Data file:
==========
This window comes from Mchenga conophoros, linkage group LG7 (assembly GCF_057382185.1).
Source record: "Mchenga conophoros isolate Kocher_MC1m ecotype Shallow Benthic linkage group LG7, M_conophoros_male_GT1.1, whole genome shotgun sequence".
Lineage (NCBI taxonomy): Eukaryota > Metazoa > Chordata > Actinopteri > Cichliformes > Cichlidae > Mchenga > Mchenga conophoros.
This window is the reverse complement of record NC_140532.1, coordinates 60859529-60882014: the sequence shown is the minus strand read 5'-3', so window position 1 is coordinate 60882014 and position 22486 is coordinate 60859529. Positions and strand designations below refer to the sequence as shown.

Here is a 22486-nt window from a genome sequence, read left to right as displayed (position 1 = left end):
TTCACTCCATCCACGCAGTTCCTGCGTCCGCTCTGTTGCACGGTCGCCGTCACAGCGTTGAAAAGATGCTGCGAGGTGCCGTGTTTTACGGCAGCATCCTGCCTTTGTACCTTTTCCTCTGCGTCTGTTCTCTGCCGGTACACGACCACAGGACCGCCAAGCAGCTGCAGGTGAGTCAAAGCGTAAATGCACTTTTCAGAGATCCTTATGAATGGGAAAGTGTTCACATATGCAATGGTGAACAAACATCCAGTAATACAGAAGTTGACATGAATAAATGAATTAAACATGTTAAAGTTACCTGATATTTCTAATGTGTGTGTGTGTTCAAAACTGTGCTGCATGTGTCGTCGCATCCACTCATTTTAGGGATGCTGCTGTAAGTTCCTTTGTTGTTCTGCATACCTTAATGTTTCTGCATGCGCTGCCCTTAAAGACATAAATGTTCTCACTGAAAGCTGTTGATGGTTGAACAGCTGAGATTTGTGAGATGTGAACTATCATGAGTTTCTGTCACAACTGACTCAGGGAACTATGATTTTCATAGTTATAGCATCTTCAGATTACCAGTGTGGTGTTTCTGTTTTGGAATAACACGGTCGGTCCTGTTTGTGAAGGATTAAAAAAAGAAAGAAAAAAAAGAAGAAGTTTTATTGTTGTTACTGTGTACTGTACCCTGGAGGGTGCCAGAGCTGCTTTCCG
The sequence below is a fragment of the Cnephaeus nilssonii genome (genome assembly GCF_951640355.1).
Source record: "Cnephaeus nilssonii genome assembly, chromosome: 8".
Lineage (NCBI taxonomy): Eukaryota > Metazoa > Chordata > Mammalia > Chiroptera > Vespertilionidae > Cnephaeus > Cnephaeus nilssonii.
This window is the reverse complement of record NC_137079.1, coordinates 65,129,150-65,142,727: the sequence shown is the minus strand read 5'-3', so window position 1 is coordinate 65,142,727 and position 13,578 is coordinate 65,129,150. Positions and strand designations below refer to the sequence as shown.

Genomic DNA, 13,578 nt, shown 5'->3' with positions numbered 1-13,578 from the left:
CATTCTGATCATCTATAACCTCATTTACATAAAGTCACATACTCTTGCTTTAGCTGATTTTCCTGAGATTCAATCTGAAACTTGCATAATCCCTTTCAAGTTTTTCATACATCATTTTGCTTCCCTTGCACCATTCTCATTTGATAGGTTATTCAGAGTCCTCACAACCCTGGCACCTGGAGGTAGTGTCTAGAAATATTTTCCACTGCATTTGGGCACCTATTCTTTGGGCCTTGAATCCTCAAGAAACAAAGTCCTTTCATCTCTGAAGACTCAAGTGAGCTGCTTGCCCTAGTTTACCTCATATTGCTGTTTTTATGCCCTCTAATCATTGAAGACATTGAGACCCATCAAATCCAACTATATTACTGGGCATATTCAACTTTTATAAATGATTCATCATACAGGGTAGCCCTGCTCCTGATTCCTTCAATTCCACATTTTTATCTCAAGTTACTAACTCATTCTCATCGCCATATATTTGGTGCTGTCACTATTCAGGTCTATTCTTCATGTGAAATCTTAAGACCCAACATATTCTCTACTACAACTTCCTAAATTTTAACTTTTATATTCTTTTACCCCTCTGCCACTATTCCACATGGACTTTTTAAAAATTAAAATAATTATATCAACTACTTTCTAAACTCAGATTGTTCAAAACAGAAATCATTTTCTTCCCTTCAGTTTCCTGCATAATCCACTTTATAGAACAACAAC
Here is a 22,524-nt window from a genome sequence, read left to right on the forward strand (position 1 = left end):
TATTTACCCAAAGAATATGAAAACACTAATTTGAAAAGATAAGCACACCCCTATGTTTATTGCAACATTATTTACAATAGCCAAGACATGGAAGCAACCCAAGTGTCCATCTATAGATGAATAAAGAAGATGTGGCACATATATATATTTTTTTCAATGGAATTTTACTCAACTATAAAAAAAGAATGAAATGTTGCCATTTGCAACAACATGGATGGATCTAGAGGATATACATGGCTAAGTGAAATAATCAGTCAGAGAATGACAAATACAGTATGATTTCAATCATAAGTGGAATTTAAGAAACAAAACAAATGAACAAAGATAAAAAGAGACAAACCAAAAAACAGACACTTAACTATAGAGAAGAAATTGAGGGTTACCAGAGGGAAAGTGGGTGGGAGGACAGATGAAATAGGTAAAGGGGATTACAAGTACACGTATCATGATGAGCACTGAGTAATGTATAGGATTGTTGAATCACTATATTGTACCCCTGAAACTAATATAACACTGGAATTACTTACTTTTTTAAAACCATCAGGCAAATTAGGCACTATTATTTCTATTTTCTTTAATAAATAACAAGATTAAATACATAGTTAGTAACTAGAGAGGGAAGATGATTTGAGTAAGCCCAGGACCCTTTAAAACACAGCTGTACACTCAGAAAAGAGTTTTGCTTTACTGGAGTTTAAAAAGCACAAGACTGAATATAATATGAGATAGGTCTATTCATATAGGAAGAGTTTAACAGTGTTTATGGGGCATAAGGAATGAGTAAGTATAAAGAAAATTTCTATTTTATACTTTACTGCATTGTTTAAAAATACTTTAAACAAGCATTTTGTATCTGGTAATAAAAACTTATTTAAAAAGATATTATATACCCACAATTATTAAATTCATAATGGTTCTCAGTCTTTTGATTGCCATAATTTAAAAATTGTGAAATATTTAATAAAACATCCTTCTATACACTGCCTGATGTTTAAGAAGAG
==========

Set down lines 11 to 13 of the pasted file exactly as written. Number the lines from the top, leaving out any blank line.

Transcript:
Genomic DNA, 13,578 nt, shown 5'->3' with positions numbered 1-13,578 from the left:
CATTCTGATCATCTATAACCTCATTTACATAAAGTCACATACTCTTGCTTTAGCTGATTTTCCTGAGATTCAATCTGAAACTTGCATAATCCCTTTCAAGTTTTTCATACATCATTTTGCTTCCCTTGCACCATTCTCATTTGATAGGTTATTCAGAGTCCTCACAACCCTGGCACCTGGAGGTAGTGTCTAGAAATATTTTCCACTGCATTTGGGCACCTATTCTTTGGGCCTTGAATCCTCAAGAAACAAAGTCCTTTCATCTCTGAAGACTCAAGTGAGCTGCTTGCCCTAGTTTACCTCATATTGCTGTTTTTATGCCCTCTAATCATTGAAGACATTGAGACCCATCAAATCCAACTATATTACTGGGCATATTCAACTTTTATAAATGATTCATCATACAGGGTAGCCCTGCTCCTGATTCCTTCAATTCCACATTTTTATCTCAAGTTACTAACTCATTCTCATCGCCATATATTTGGTGCTGTCACTATTCAGGTCTATTCTTCATGTGAAATCTTAAGACCCAACATATTCTCTACTACAACTTCCTAAATTTTAACTTTTATATTCTTTTACCCCTCTGCCACTATTCCACATGGACTTTTTAAAAATTAAAATAATTATATCAACTACTTTCTAAACTCAGATTGTTCAAAACAGAAATCATTTTCTTCCCTTCAGTTTCCTGCATAATCCACTTTATAGAACAACAAC
Here is a 22,524-nt window from a genome sequence, read left to right on the forward strand (position 1 = left end):